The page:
- Projections based on regular population surveys on vaccine confidence have highlighted the need to increase vaccination uptake rates in the elderly through facilitating measures.
The HMRF has also committed extensive resources to support research on primary healthcare and non-communicable diseases and many of these studies are being showcased today. Several studies, for example, those on tobacco control and cancer screening, have had a positive impact on the quality of life and overall population health through informing health policy and decision-making as well as enhancing clinical practice and health services. The significant reduction in smoking and tobacco use in Hong Kong in recent years and the implementation of the Breast Cancer Screening Pilot Programme are just two examples of the application of findings from HMRF-funded research projects.
I wish to thank the 24 local speakers on today's programme and the project teams for submitting more than 200 abstracts of projects funded by the HMRF. I am sure we will learn much from their insightful research and presentations. We shall be honouring the many excellent researchers who have contributed their efforts to improving the health of the Hong Kong population through an award ceremony. To recognise the excellent research efforts on COVID-19 and celebrate the 10th anniversary of the establishment of the HMRF, two categories of special award, namely, Outstanding Project Team on COVID-19 Research Award and 10th HMRF Anniversary Award, will be presented this year.
I thank the members of the Organising Committee, Review Panel and Poster Judges of this Symposium, the moderators of the keynote and parallel sessions, and the notable local experts appearing in the video celebrating the 10th anniversary of the Fund.
I would also like to thank four Government-appointed experts, some are here today, Professor Gabriel Leung (Dean of the Li Ka Shing Faculty of Medicine of the University of Hong Kong), Professor Keiji Fukuda (Director and Clinical Professor of the School of Public Health of the University of Hong Kong and former Assistant Director General of the World Health Organization), Professor David Hui (Stanley Ho Professor of Respiratory Medicine and Director of the Stanley Ho Centre for Emerging Infectious Diseases) and Professor K Y Yuen (Chair of Infectious Diseases, Department of Microbiology, Li Ka Shing Faculty of Medicine of the University of Hong Kong, Professor Yuen Kwok-yung). I would also like to thank chairmen of various committees which have been helping the Government throughout the COVID-19 epidemic on vaccines and other aspects, including Professor C S Lau (Convenor of the Advisory Panel on COVID-19 Vaccines, Professor Wallace Lau), who is also here today and chairs the expert committee on vaccine authorisation; Professor Ivan Hung (Co-convenor of the Expert Committee on Clinical Events Assessment Following COVID-19 Immunisation); Dr Lee Cheuk-kwong (Co-convenor of the Expert Committee on Clinical Events Assessment Following COVID-19 Immunisation); Professor Y L Lau (Chairman of the Scientific Committee on Vaccine Preventable Diseases, Professor Lau Yu-lung); as well as Professor David Hui (Chairman of the Scientific Committee on Emerging and Zoonotic Diseases). These are chairmen of different committees that have been helping us. They have also provided a lot of input on COVID-19 research.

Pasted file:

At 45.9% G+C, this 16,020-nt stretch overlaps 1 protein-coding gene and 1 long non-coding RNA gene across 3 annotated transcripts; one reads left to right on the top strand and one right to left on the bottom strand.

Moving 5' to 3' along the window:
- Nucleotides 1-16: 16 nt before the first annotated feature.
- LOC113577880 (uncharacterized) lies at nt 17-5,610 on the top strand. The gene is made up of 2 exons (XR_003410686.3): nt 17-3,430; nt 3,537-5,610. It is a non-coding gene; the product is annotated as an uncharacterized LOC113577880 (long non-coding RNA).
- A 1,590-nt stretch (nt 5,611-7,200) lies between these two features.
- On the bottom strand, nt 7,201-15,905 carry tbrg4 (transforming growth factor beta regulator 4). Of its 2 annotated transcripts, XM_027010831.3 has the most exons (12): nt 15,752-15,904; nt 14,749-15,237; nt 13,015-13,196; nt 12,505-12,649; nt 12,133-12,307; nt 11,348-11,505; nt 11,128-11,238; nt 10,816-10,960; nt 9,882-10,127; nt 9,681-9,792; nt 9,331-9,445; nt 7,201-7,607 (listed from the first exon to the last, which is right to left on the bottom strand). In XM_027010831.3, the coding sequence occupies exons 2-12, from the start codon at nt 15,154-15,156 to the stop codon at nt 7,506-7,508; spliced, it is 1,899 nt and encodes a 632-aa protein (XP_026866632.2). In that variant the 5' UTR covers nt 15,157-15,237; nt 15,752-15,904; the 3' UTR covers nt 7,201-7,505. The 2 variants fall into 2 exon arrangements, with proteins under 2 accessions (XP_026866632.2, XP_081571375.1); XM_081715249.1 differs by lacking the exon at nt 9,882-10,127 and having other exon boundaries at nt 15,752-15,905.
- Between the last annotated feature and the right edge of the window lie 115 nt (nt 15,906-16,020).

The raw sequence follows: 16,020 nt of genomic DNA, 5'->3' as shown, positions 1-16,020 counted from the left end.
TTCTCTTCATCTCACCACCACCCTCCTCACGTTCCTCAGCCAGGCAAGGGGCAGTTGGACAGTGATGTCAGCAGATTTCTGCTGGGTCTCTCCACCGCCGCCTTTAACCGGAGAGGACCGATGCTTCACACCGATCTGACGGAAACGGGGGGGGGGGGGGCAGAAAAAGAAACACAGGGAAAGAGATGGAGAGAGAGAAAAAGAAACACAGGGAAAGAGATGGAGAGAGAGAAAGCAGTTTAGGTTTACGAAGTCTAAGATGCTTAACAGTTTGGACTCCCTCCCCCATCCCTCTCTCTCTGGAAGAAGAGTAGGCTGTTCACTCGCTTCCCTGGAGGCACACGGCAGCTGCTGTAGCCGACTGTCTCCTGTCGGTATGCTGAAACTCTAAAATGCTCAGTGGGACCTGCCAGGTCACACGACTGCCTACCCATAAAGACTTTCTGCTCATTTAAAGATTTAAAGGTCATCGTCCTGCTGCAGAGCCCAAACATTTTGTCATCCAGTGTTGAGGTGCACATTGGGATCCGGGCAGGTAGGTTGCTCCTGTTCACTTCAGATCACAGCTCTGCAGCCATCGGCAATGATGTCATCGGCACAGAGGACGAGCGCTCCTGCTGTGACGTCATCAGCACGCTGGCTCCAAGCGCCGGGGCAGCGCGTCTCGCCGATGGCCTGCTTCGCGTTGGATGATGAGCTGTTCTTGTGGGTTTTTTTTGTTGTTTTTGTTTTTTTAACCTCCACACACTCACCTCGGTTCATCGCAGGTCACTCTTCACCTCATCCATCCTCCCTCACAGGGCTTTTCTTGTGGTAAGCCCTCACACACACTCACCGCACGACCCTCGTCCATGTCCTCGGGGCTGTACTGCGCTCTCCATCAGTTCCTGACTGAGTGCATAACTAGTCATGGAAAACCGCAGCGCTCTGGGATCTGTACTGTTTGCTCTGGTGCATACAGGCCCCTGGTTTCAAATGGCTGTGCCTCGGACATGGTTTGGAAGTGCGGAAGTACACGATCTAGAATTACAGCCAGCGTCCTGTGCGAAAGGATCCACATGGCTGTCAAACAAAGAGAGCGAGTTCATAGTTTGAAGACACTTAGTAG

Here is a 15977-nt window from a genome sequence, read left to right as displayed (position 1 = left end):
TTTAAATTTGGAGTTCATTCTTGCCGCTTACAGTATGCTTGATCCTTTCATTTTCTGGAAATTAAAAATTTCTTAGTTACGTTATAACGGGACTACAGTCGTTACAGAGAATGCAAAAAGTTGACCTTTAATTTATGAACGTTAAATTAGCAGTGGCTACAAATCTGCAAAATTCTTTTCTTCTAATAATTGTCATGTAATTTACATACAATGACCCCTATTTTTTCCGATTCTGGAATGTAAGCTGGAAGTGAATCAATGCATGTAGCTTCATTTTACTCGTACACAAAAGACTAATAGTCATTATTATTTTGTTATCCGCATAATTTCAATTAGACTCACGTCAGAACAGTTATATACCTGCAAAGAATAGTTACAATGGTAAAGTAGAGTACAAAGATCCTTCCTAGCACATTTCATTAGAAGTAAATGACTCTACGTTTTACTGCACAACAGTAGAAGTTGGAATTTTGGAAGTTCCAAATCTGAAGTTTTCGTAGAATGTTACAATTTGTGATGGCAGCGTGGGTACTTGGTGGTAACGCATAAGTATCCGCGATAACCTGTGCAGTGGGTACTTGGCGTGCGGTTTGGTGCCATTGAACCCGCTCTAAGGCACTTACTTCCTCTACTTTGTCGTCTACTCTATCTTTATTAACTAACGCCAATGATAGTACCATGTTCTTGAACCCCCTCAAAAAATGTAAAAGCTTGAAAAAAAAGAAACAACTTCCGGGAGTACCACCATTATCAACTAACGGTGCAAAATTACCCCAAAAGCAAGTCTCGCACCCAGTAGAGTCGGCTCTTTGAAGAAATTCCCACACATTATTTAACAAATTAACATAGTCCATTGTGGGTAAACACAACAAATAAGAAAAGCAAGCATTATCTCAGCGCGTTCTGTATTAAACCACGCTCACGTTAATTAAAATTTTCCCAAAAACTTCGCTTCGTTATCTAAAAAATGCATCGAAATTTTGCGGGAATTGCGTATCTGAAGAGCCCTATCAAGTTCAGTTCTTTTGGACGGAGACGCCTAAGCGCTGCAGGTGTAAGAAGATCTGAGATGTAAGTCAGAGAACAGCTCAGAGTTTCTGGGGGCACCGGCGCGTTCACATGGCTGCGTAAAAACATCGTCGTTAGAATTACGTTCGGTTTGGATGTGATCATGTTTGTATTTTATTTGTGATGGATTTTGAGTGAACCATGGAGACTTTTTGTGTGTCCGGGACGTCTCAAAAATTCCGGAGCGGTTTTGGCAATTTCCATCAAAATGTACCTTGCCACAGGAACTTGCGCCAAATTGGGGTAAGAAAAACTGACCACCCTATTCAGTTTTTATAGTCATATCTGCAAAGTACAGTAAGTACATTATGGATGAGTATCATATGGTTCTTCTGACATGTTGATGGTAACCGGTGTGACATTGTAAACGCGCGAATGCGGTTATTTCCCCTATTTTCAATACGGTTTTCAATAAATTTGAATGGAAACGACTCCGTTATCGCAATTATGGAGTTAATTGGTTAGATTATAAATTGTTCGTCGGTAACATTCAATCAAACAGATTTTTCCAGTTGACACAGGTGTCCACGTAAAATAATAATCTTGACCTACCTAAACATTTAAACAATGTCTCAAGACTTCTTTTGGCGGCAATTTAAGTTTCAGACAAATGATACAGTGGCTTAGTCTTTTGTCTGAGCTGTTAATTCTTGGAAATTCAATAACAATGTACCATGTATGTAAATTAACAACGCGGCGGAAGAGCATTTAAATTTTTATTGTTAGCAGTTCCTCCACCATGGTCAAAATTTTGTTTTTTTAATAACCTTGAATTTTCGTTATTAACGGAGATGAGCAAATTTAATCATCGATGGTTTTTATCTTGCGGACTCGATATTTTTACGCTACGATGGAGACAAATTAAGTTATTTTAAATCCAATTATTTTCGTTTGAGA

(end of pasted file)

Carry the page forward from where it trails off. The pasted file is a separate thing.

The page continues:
Finally, if we look back on history, 27 years ago in 1994, the HSRF, the HHSRF, the RFCID, the HCPF (Health Care and Promotion Fund) and the HMRF now, I think without our collaboration, co-operation and support from the academics, our friends in academia and the health services sector, the result would not be possible. The advancement of science, the saving of lives, the advancement of quality of life of people and the improvement of health of the people in Hong Kong would not be possible.
Thank you all for contributing your valuable time and providing steer on this remarkable event. I invite you all to enjoy the Symposium today and I wish you all very good health. Thank you.